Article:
Okay, I’ll definitely be revisiting this topic in the future. I have years before I’ll have to worry about having the talk with Ellie about health and beauty. In the meantime, we’ll just refer to my Weight Watchers meeting as “the meeting” I attend with Aunt A** and Aunt N*****. And fruits and vegetables will be just as fun to eat as candy because they can come with a dollop of peanut butter on the side. And we’ll dance our afternoons away to groovy Sesame Street tunes on CD. And, unless the next Hannah Montana has an eating disorder, Ellie probably won’t notice the difference between her looks and Montana’s. And we’ll tell her every day how beautiful she is and how much we love her.
I’ll try to be brave.
October 11, 2008
What strikes me about the lukewarm critical reaction to The Duchess – starring Keira Knightley and Ralph Fiennes – is neither the objection to the acting, of which there is some and with which I disagree, nor the disappointment with the filmmakers’ methods of storytelling; but instead the lack of sympathy for the unhappy central figure. For whether the Duchess of Devonshire was a man or a woman living in any era, she was a very unhappy person. And whatever time and place you, the onlookers, live in, you should be able to appreciate the value of personal satisfaction. Shouldn’t you?
Manohla Dargis, film critic for The New York Times, called the film “an overstuffed, intellectually underbaked portrait of a poor little rich girl.” She went on to say:
Like most costume dramas of this distaff sort, The Duchess wants you to pity Georgiana while also indulging in every luscious detail of her captivity. She may have a pimp for a mother and a bore for a husband, but just look at those verdant landscapes dotted with grazing sheep (no grubbing peasants), the fabulously ornamented gowns, leaning towers of wigs, palatial digs and troops of silent servants. (It’s period-lifestyle pornography.)
For me, the real triumph of the movie is its ability to master both the elements of taste (landscapes, costumes, etc.) as well as the elements of distaste (rape, infidelity, uncomfortable sexuality). Because the former aspects are balanced with the latter, I find myself saying, “Gee, I’d love to wear those beautiful dresses, but I wouldn’t trade places with Georgiana Spencer for the world.”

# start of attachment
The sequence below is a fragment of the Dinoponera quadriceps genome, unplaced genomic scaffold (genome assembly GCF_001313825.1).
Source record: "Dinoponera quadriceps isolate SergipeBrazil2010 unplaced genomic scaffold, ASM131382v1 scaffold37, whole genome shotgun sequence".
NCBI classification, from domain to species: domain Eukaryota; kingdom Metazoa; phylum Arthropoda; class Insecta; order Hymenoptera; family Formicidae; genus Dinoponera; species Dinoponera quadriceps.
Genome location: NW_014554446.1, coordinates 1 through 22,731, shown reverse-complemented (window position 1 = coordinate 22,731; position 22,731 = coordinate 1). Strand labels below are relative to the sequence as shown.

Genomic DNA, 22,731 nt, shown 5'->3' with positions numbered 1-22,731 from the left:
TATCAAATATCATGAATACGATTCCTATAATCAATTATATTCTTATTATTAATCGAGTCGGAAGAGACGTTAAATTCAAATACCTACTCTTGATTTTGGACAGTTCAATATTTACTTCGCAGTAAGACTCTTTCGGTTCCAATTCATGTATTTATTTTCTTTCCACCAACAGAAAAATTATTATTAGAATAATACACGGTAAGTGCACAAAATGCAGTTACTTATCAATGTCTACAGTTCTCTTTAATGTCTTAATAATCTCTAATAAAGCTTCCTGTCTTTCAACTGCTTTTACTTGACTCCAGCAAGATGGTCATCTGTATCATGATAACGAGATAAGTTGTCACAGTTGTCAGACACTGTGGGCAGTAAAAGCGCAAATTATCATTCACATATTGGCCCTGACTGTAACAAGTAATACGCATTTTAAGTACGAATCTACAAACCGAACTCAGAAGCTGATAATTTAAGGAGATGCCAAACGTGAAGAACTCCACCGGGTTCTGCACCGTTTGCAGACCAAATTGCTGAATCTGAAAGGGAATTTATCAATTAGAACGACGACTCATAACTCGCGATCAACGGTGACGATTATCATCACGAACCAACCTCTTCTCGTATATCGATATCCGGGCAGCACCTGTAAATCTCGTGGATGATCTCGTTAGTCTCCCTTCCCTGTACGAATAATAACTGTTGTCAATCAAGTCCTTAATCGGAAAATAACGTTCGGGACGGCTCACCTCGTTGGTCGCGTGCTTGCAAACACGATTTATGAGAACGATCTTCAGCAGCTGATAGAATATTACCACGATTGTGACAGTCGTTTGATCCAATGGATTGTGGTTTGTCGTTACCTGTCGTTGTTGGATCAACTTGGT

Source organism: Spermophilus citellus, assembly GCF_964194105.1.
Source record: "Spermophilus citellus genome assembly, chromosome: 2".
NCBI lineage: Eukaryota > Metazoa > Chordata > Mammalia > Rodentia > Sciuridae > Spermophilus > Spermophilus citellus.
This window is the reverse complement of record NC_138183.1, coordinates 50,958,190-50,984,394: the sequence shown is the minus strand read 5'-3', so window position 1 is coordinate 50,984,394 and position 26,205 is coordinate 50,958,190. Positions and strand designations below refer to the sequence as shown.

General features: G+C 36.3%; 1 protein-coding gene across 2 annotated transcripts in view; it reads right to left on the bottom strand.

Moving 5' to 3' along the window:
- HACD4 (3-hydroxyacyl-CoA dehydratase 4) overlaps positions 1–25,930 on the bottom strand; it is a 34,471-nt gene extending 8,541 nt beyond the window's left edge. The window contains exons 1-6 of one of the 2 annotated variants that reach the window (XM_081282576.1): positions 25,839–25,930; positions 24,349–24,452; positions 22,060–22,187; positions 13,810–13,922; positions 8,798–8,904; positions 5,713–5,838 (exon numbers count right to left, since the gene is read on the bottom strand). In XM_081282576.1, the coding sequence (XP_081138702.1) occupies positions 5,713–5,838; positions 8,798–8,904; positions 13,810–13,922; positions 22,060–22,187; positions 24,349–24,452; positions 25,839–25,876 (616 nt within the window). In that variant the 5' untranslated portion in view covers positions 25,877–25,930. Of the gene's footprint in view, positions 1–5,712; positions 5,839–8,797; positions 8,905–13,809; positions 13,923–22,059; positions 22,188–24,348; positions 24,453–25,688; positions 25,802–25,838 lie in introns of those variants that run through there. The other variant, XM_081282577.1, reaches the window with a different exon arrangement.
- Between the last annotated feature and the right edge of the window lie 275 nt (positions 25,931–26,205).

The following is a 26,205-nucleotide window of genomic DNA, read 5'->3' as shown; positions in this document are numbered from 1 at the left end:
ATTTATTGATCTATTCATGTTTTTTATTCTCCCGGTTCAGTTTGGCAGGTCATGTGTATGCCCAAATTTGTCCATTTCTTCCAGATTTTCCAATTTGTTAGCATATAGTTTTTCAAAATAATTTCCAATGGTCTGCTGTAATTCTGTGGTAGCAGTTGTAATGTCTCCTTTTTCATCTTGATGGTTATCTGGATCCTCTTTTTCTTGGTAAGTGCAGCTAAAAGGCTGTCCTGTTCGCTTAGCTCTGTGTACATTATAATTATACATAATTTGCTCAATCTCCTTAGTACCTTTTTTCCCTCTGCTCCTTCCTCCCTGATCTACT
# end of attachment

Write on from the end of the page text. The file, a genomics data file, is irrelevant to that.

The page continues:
Kyle Smith, New York Post critic, wrote that “Knightley is a paper doll around whom the movie wraps hoop skirts and 21st century victimology.” He’s right. Our 21st century perspective views Georgiana’s situation as pathetic. She marries an unloving, violent man unwittingly, thinking she’s gaining power, prestige and happiness too. She understands that in exchange, all she need do is conceive and birth a male heir. When she does so, she’ll be rewarded with a cash bonus. This type of marriage was perfectly commonplace in 1777 England, certainly less so today. Naturally, we see this as somewhat queer.
But just as we are naive about what lies in store for the heroine behind the sepulchral gates of her new estate, so too was Georgiana. (We expect a little hanky-panky behind closed doors right from the start of the film, for instance, but we don’t expect violence and inhumanity.) She didn’t know that she’d be obliged to raise her husband’s illegitimate child as her own. She didn’t understand that she’d have absolutely no control over the natural sex of her offspring. How could she have predicted that her best friend would become her husband’s live-in mistress and that the three would function normally as a menage a trois? And when she agreed to accept the interloper without complaint in exchange for similar extramarital immunity, how could she have suspected that her husband, the great and powerful Duke, would rape her and then threaten to take away her children if she continued her affair with the man she truly, passionately loved?
These circumstances may have been perfectly ordinary in the 1770’s, but hopefully have been eradicated through suffrage and subsequent women’s liberation movements. For Dargis – A WOMAN – to sarcastically call the Duchess a “poor little rich girl,” it means that Dargis is ignoring her 21st century feminism in favor of contempt or worse: indifference.